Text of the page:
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The Vector

NJIT's Student Newspaper

The Vector

NJIT's Student Newspaper

The Vector

‘Fast Car’ Cruises on the Charts

Image from Spotify

Perhaps this fall is a time for sleeper hits. While much of the Billboard Top 10 is occupied by songs over a year old, spot number seven belongs to “Fast Car” by country singer Luke Combs — a rendition of folk singer-songwriter Tracy Chapman’s 1988 release. Why is a song over three decades old suddenly playing on the pop radio station 102.7?  

It feels right, however; there’s something oddly prescient about the song. It’s almost as if Chapman could see through the blur of time and technology, combining the economic collapse of small towns today, the opioid epidemic in rural America, and the hopelessness that many young people feel about their future. In just over four minutes, Chapman conveys these emotions with the tender plucking of a guitar and her own gentle voice.  

Despite that, Chapman’s song isn’t the viral one. That honor belongs to none other than Combs, a bombastic country superstar whose songs regularly rack up hundreds of millions of streams. With Southern twang oozing out of every syllable and a trademark gritty belting style, Combs was not the man I would’ve chosen to sing Chapman’s understated masterpiece.  

As with most of my predictions, though, I would’ve been wrong. Combs managed to do the song justice, marrying the knowing lyrics with fast-paced Nashville singing that plants the narrative squarely in the 21st century. The result is a despairing rush of a song that wrestles with fate, much unlike the resigned helplessness with which Chapman sang the lyrics.  

“Fast Car” is about an unnamed young woman in a small town who drops out of high school to take care of her alcoholic father. The only relief from the drudgery of every day is the time she spends with her significant other, driving in a “fast car,” dreaming of a life far away.  

“So, I remember when we were driving, driving in your car / Speed so fast, I felt like I was drunk,” sings Combs. “City lights lay out before us/And your arm felt nice wrapped around my shoulder.” Eventually, however, these hopes fade away as her partner follows the same dark path of alcoholism and unemployment, perpetuating the cycle of poverty and disillusionment.  

By the time the four and a half minutes are up, the main character’s emotions pale from yearning intensity into apathetic defeat; as the ending lyrics signify, she no longer much cares whether her partner lives or dies in his “fast car,” and indeed whether she does either. Needless to say, “Fast Car” is a grim song and a haunting portrait of the inescapability of fate.  

“Fast Car” was a hit back in the ‘80s, peaking at number six on the Billboard Top 100 and netting Chapman a Grammy Award. Today, however, the popularity of Combs’ cover drew controversy; at a time when country music is already being criticized for its lack of diversity, the fact that a white, straight man’s cover of a Black, queer woman’s song became a hit rather than the original raised eyebrows.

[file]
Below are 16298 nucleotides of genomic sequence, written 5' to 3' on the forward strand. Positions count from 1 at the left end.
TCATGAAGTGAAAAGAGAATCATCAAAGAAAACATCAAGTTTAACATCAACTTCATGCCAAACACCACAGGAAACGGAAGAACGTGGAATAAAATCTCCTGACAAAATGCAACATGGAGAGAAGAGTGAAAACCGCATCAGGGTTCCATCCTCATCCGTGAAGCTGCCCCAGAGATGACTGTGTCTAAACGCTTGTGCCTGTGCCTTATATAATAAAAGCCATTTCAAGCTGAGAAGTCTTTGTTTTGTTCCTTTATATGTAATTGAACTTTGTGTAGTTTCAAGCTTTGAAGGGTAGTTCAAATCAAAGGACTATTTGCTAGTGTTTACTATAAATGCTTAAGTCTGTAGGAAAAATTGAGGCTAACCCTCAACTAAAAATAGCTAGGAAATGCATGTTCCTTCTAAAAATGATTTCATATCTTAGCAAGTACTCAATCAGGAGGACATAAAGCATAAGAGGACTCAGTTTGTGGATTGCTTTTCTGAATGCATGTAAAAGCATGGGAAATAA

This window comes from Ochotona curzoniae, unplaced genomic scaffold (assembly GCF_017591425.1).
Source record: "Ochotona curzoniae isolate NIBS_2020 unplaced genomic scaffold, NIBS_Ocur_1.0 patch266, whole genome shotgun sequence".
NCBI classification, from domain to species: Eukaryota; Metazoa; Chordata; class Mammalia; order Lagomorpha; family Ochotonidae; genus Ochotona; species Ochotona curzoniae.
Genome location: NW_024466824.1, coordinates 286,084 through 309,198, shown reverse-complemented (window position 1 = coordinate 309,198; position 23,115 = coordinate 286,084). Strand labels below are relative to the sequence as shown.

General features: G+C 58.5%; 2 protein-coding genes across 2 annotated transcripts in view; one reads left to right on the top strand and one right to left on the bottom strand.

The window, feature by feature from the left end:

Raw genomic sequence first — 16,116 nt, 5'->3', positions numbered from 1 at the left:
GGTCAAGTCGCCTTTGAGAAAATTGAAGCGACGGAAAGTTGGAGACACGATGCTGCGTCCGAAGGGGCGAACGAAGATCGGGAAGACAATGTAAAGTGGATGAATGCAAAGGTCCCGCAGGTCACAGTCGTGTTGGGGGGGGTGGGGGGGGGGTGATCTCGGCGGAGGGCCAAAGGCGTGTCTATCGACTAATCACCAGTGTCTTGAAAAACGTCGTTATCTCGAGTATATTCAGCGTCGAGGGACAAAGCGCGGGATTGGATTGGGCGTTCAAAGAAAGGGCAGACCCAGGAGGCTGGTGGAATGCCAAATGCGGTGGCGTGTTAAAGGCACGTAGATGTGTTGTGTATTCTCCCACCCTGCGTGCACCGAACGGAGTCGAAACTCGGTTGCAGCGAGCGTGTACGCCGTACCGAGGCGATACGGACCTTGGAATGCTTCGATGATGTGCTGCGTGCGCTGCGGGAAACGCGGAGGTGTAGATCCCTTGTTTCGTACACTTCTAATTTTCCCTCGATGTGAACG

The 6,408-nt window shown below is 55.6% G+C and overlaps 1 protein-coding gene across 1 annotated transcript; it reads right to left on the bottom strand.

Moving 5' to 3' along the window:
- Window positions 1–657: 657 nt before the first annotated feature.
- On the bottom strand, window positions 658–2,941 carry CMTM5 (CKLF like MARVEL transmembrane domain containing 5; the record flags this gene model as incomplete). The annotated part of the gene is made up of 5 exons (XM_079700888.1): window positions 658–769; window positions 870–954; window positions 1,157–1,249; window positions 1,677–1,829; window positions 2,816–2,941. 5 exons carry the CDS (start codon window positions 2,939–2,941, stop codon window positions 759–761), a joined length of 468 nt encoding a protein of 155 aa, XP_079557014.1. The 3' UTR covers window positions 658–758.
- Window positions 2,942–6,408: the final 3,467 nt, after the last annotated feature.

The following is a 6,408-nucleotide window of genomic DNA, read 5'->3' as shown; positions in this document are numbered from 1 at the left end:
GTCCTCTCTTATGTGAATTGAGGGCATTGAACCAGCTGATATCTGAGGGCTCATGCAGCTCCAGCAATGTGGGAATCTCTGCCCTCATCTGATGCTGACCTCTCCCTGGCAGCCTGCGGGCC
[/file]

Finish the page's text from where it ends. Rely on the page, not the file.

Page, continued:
Chapman and Combs, nevertheless, have been nothing but complementary of each other’s abilities. “I’m happy for Luke and his success and grateful that new fans have found and embraced [the song],” said Chapman in a statement to Billboard. As the songwriter and publisher, Chapman received most of the royalties, and streams for her original have jumped 44% since the release of the rendition.  

I do think there is something in the critiques of the new version, especially those who point out that it took Combs — an archetypal country star, in every sense of the term — to get “Fast Car” back on the radio. However, a new generation, including myself, was able to discover Chapman’s songwriting because of Combs’ voice.  

I personally think that the two editions are complementary rather than competitors. While Chapman’s song is reminiscent of a quiet drive in the rain, streetlights flickering through the windshield, Combs belts the lyrics out like he’s speeding down the highway in that beat-up car. While Combs is the girl when she’s young and fiery, Chapman is the adult looking in the rearview mirror, wondering when it all went wrong.  

I initially wondered why Combs would even choose to cover “Fast Car” — I didn’t think it fit the bold, brash declarations of love and admiration for beer and pickup trucks. However, I realized that the genius of Chapman’s songwriting ability lies in her ability to weave entire tales in just a few words. No matter the singer, the song finds a way to personally squeeze on your heartstrings. 

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Mrunmayi Joshi, Managing Editor
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